Wedding cake was originally a luxury item, a sign of celebration and social status, made to bring good luck to all guests and the couple. The bigger the cake, the higher the social standing. As with most wedding traditions, everyone’s favorite part of a wedding actually has slightly superstitious beginnings.
In medieval England, bakers would stack small spiced buns as high as possible for a couple’s wedding dessert–similar to the modern French dessert croquembouche–for the newlyweds’ to kiss over. If successful, they were guaranteed a damn good life together. If they failed and the delicate tower of cream puffs came down on top of them, everyone had a good laugh but their marriage was officially fucked.
The modern wedding cake as we know it would originate at the 1882 wedding of Prince Leopold, Duke of Albany; his wedding cake was the first to actually be completely edible.
Cutting the cake was an important part of the reception–told to set the tone for the union between families. Wedding cakes in England and early America were traditionally fruit cakes, often topped with marzipan and icing with tiers. White icing was also a symbol of money and social importance in Victorian times. Newlywed couples would try to keep the cake until their first anniversary to prevent them from marriage problems in the future.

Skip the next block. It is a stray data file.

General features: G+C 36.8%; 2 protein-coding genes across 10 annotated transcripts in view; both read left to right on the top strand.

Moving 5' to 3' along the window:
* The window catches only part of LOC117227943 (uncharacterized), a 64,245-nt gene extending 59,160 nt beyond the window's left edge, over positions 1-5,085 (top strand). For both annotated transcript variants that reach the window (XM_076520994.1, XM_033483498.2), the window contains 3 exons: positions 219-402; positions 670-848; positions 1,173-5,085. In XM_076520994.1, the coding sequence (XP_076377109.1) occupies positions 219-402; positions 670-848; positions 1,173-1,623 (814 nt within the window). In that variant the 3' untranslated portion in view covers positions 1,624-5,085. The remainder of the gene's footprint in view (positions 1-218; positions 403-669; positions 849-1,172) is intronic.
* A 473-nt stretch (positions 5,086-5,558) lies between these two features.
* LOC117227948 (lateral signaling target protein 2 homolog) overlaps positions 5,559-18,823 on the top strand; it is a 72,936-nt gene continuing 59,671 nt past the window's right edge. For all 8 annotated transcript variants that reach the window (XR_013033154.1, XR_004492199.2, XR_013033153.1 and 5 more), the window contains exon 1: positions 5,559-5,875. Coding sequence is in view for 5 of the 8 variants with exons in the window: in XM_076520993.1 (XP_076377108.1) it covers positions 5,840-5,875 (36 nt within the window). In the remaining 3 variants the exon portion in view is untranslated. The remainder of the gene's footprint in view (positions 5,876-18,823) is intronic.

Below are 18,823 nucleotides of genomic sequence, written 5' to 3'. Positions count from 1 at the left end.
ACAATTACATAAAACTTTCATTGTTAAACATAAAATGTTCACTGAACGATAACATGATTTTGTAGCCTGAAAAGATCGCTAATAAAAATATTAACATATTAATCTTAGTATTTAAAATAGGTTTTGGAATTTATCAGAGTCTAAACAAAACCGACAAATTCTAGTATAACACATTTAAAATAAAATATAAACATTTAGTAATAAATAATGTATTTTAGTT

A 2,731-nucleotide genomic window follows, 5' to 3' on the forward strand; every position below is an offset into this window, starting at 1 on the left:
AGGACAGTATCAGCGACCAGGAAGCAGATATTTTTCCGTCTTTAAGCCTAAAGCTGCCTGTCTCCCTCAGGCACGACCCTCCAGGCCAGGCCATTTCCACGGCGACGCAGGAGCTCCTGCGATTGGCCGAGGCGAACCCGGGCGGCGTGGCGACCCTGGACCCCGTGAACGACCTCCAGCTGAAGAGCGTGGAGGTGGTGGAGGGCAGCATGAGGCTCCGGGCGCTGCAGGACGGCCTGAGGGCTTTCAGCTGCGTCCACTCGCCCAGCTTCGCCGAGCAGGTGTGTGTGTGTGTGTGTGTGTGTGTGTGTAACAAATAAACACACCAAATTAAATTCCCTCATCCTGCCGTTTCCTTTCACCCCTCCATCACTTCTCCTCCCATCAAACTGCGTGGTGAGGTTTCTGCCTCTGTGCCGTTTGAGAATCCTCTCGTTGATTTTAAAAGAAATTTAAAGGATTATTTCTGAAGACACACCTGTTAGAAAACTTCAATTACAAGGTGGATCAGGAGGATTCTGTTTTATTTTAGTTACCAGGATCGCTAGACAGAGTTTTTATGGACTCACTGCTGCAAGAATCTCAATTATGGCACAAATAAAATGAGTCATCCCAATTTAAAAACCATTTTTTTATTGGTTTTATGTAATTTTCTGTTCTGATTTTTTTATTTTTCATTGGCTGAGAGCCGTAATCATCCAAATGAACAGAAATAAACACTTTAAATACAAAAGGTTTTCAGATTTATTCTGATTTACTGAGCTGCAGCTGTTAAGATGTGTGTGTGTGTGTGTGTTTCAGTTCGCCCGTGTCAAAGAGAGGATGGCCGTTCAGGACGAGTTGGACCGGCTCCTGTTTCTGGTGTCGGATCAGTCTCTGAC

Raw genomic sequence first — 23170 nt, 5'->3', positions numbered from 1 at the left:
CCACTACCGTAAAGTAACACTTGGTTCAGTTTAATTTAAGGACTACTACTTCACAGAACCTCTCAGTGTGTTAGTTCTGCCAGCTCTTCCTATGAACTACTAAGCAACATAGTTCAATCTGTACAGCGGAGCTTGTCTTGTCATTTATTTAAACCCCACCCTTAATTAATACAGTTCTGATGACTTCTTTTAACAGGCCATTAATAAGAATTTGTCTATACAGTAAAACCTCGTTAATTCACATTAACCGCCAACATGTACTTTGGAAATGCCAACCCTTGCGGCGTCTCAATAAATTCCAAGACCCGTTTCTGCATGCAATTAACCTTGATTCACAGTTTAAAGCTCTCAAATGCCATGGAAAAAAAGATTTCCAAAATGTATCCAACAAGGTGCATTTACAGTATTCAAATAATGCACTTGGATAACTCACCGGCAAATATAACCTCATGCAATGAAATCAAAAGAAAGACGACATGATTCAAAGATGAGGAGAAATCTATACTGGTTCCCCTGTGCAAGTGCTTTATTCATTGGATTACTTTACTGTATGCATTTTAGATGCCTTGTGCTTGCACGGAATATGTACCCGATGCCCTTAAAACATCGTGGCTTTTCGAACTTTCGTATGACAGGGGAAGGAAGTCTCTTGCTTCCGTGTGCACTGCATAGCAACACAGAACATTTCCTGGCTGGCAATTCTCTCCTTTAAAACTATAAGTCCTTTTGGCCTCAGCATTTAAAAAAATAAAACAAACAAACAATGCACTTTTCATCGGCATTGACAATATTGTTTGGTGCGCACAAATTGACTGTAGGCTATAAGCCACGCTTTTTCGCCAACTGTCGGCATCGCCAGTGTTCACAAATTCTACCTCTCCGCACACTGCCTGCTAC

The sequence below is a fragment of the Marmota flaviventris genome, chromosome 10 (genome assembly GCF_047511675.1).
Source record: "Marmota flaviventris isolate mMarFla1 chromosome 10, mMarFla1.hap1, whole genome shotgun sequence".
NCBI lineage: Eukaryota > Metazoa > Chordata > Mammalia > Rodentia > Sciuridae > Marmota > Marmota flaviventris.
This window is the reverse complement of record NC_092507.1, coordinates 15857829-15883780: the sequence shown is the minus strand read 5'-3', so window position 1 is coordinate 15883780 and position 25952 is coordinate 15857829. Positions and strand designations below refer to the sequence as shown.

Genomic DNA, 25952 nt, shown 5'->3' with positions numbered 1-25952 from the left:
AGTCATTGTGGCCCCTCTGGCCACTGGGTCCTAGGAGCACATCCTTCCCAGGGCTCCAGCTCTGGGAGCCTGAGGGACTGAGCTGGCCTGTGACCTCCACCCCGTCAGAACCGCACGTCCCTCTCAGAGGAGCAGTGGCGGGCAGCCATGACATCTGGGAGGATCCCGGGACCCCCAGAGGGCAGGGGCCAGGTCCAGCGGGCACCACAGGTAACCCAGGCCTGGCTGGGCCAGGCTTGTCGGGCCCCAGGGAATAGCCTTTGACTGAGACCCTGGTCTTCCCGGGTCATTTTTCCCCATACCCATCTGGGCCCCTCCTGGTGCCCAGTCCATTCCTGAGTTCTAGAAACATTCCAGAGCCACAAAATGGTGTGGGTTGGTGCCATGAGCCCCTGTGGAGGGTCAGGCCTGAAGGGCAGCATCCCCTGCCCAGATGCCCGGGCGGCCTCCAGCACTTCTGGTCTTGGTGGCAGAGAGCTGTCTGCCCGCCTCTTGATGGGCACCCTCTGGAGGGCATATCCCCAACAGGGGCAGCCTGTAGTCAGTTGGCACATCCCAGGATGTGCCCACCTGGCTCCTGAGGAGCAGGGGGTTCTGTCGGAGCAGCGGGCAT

Today, wedding tradition uses that same concept. Couples freeze a layer or a piece from their wedding cake to eat on their first wedding anniversary.
Long ago, I realized that I was born to make my own rules… and tradition hasn’t really been my thing (sorry, ancestors). When I met my now-husband, I knew I found someone that felt the same way.
We wanted to do things our own way by carving our own path. Together.
So, we used the bones of the tradition and made our own.
That’s what our life is all about.
In 2016, we eloped.
We still wanted a wedding cake, but not just any cake would do.
Specifically, we wanted a funfetti cake.
From Milk Bar.
In New York.
But we want to eat it in Seattle where we planned to elope.
I ordered a Milk Bar birthday cake and had it waiting for us in our hotel room after we said “I do” on the roof of the municipal court. Six inches of white sprinkled cake layered with rainbow cake crumbs, topped with vanilla frosting. It was perfect.
Our tradition? A Milk Bar funfetti birthday cake every year on our wedding anniversary.